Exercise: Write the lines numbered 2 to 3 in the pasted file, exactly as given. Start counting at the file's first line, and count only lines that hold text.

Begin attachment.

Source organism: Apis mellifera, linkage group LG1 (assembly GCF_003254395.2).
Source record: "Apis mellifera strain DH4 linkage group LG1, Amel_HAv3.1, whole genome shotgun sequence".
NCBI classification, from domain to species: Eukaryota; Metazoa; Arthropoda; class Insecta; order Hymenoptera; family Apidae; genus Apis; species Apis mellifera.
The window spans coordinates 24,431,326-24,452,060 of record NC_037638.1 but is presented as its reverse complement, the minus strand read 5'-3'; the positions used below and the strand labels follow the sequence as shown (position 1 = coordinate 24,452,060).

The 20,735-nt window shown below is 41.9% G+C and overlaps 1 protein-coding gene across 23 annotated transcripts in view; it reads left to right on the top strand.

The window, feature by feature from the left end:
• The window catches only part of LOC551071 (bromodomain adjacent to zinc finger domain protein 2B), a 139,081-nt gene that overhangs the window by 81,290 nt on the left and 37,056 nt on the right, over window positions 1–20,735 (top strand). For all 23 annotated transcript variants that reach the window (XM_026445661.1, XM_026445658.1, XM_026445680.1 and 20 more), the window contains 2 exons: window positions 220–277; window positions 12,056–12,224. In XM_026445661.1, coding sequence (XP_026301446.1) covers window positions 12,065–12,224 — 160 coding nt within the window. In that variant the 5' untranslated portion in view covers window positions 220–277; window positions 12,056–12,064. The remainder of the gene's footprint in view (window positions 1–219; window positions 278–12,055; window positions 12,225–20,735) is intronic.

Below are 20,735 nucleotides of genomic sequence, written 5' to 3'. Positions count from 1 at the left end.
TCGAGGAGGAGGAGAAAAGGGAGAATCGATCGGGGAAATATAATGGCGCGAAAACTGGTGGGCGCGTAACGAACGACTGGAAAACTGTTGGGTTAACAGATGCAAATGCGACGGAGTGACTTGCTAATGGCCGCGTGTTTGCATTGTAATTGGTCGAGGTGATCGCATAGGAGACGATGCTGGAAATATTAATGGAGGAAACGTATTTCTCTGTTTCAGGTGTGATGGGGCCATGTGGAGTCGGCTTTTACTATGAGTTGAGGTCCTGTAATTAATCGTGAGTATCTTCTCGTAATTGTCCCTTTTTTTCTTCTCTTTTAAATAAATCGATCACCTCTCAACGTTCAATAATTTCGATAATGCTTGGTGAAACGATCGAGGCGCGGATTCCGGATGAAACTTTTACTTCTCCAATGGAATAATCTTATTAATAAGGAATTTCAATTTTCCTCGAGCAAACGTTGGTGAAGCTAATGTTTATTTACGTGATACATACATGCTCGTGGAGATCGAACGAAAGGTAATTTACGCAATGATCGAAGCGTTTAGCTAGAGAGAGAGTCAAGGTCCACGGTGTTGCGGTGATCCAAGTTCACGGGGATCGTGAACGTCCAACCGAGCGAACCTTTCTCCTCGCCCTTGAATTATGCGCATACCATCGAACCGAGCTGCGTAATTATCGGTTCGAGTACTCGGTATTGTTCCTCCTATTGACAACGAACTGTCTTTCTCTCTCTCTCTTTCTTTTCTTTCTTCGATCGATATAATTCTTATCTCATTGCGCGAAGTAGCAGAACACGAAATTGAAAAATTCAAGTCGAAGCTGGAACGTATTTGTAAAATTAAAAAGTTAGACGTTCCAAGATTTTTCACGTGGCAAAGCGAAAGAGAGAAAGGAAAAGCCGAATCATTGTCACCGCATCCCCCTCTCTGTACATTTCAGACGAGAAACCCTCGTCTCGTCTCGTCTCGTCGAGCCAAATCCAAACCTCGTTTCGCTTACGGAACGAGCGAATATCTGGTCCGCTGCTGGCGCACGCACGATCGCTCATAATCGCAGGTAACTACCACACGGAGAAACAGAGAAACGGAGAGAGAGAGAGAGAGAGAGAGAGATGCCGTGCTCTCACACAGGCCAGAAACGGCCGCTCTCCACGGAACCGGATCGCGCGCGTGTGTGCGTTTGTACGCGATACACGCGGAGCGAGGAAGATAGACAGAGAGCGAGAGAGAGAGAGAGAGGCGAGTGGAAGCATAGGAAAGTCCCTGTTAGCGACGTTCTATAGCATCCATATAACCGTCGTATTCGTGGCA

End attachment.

Source record: "Apis mellifera strain DH4 linkage group LG1, Amel_HAv3.1, whole genome shotgun sequence".
NCBI classification, from domain to species: Eukaryota; Metazoa; Arthropoda; class Insecta; order Hymenoptera; family Apidae; genus Apis; species Apis mellifera.